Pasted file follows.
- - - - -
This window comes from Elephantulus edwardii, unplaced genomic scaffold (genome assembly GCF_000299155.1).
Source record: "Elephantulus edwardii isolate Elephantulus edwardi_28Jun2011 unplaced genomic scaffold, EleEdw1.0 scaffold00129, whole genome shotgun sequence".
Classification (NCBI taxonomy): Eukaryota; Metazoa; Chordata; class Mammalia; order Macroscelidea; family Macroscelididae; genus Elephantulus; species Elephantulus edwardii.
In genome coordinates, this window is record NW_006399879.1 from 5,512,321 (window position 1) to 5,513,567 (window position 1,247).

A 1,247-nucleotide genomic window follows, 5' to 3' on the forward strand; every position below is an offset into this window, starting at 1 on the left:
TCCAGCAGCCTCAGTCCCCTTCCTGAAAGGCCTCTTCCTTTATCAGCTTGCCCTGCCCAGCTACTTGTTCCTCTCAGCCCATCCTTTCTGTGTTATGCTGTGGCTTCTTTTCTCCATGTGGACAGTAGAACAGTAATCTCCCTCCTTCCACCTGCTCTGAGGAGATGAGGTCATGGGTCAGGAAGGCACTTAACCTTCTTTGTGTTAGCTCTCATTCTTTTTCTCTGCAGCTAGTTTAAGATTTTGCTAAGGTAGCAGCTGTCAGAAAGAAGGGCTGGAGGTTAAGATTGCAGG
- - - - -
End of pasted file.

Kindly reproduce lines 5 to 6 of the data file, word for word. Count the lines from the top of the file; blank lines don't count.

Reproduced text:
A 1,247-nucleotide genomic window follows, 5' to 3' on the forward strand; every position below is an offset into this window, starting at 1 on the left:
TCCAGCAGCCTCAGTCCCCTTCCTGAAAGGCCTCTTCCTTTATCAGCTTGCCCTGCCCAGCTACTTGTTCCTCTCAGCCCATCCTTTCTGTGTTATGCTGTGGCTTCTTTTCTCCATGTGGACAGTAGAACAGTAATCTCCCTCCTTCCACCTGCTCTGAGGAGATGAGGTCATGGGTCAGGAAGGCACTTAACCTTCTTTGTGTTAGCTCTCATTCTTTTTCTCTGCAGCTAGTTTAAGATTTTGCTAAGGTAGCAGCTGTCAGAAAGAAGGGCTGGAGGTTAAGATTGCAGG